Photographing Participants At Union Rally Is Unfair Labor Practice

In December 2010, the City of Stamford, Connecticut hired Attorney Christopher Dellaselva to work in its Department of Human Resources. Dellaselva was involved in every aspect of the City’s human resources function, including hiring, testing, and attending collective bargaining negotiation sessions and grievance meetings.

The unions negotiating with the City, including Local 786 of the International Association of Fire Fighters and the Stamford Police Association, participated in a labor coalition. The Coalition held monthly meetings attended by various union presidents and current labor issues were discussed.

On April 4, 2011, the Coalition conducted a rally in the plaza immediately adjacent to the Stamford Government Center building. Dellaselva was not aware of the rally until he was leaving work for the day and saw the rally in progress upon exiting the first floor elevator into the Government Center lobby. From the lobby Dellaselva took a single photograph of rally participants with his cellular telephone and transmitted the photograph to the HR Director’s cellular telephone. Dellaselva’s stated purpose for taking and transmitting the photograph was to provide the HR Director notice of the rally so that he could access the Government Center building from a different door upon his return.

The Coalition filed an unfair labor practice against the City, contending that photographing employees engaged in the rally interfered with their rights to engage in protected activity. Connecticut’s State Board of Labor Relations agreed with the Coalition.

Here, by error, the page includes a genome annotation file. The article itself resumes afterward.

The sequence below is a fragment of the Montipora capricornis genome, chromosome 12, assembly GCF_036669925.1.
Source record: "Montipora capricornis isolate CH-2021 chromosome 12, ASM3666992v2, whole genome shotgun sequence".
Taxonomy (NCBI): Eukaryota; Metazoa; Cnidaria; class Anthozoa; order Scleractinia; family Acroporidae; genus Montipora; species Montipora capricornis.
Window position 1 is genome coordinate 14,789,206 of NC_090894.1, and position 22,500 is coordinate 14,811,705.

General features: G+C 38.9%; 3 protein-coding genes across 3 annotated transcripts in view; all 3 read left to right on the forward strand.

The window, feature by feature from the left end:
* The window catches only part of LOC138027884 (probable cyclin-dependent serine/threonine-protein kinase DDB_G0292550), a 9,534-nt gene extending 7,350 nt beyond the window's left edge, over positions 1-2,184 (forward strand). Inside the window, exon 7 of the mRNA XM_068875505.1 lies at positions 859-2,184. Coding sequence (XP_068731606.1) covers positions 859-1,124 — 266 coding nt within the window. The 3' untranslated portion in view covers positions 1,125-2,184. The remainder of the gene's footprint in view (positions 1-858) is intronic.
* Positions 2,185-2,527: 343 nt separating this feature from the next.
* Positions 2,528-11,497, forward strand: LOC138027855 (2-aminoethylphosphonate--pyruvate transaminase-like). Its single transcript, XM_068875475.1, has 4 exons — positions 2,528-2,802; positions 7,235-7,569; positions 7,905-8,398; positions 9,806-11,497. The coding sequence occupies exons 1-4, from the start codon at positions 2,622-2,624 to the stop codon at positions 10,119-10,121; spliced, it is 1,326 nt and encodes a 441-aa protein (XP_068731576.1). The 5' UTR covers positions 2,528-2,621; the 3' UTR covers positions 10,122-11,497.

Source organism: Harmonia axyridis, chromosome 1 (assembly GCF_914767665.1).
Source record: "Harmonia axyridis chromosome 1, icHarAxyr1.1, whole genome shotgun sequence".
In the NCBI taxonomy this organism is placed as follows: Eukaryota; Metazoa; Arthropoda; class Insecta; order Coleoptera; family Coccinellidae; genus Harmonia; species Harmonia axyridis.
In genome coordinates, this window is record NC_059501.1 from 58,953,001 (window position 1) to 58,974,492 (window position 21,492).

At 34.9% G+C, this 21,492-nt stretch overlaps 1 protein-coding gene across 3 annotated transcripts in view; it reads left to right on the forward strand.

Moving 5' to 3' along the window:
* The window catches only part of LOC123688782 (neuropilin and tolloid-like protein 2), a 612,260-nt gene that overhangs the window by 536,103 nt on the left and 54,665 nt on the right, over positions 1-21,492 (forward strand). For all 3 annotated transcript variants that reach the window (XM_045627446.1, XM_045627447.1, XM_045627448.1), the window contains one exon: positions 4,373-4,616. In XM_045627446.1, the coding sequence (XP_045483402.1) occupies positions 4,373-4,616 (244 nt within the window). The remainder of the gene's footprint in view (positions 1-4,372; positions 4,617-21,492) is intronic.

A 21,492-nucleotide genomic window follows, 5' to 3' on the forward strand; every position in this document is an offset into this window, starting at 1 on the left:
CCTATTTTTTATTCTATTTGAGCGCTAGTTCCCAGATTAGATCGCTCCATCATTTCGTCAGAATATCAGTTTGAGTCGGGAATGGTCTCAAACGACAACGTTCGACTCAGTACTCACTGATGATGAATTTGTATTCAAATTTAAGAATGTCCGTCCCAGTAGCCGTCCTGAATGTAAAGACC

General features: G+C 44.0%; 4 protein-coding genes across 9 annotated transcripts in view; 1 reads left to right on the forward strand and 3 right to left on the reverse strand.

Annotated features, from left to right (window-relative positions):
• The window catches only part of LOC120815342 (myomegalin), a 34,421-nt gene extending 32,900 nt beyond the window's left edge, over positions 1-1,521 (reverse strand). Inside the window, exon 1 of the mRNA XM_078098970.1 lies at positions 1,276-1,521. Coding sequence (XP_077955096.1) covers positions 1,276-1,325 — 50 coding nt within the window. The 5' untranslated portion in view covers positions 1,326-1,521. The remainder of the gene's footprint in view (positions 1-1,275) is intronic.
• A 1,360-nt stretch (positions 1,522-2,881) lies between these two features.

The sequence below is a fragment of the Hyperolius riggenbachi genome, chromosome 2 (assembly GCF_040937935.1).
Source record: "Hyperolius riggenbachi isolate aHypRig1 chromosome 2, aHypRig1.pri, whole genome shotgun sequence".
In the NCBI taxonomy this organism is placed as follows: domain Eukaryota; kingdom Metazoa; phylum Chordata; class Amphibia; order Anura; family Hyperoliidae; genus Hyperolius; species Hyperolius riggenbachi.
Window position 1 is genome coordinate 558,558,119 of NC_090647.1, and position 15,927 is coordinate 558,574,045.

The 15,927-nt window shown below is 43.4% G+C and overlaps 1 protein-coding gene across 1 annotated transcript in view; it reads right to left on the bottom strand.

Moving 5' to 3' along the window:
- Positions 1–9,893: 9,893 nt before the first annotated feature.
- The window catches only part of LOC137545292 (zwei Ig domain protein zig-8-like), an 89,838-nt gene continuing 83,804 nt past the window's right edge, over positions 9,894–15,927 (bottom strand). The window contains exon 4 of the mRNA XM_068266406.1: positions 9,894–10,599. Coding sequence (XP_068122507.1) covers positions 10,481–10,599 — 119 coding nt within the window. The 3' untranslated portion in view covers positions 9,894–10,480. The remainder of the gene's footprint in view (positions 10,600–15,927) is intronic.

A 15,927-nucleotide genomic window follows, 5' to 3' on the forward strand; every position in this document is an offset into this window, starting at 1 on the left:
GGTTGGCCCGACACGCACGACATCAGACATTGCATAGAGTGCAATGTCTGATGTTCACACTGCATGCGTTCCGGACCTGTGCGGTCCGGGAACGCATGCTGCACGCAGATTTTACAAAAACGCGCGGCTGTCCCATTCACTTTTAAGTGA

The City argued that Dellaselva did not intend to surveil the rally when he took the photograph and merely sought to alert the HR Director of the rally. The Board rejected the argument, finding that “the standard for determining whether an employer’s conduct reasonably tends to interfere with the free exercise of protected rights is objective and does not turn on an employer’s motive or whether the coercion actually succeeded or failed. In this instance, an individual designated as the City’s collective bargaining representative photographed an employee rally organized to contest the City’s position on pension benefits for new hires. Dellaselva’s actions were observed by a union president, visible to rally participants, and reported in the local media. We find, on the basis of the record before us, that this would tend to interfere with rights protected under the Act.”

The City also argued that the taking of a single photograph should not serve as the basis for a finding of coercive interference. Once again, the Board disagreed, holding: “Put simply, if photographing employees engaged in protected concerted activities has the tendency to intimidate and implant the fear of future reprisals then this is true whether an employee’s identity is captured in one photograph or in many.”

The Board ordered the City to cease and desist from taking photographs of rally participants.

City of Stamford, Decision No. 4654 (Conn. SBLR 2013).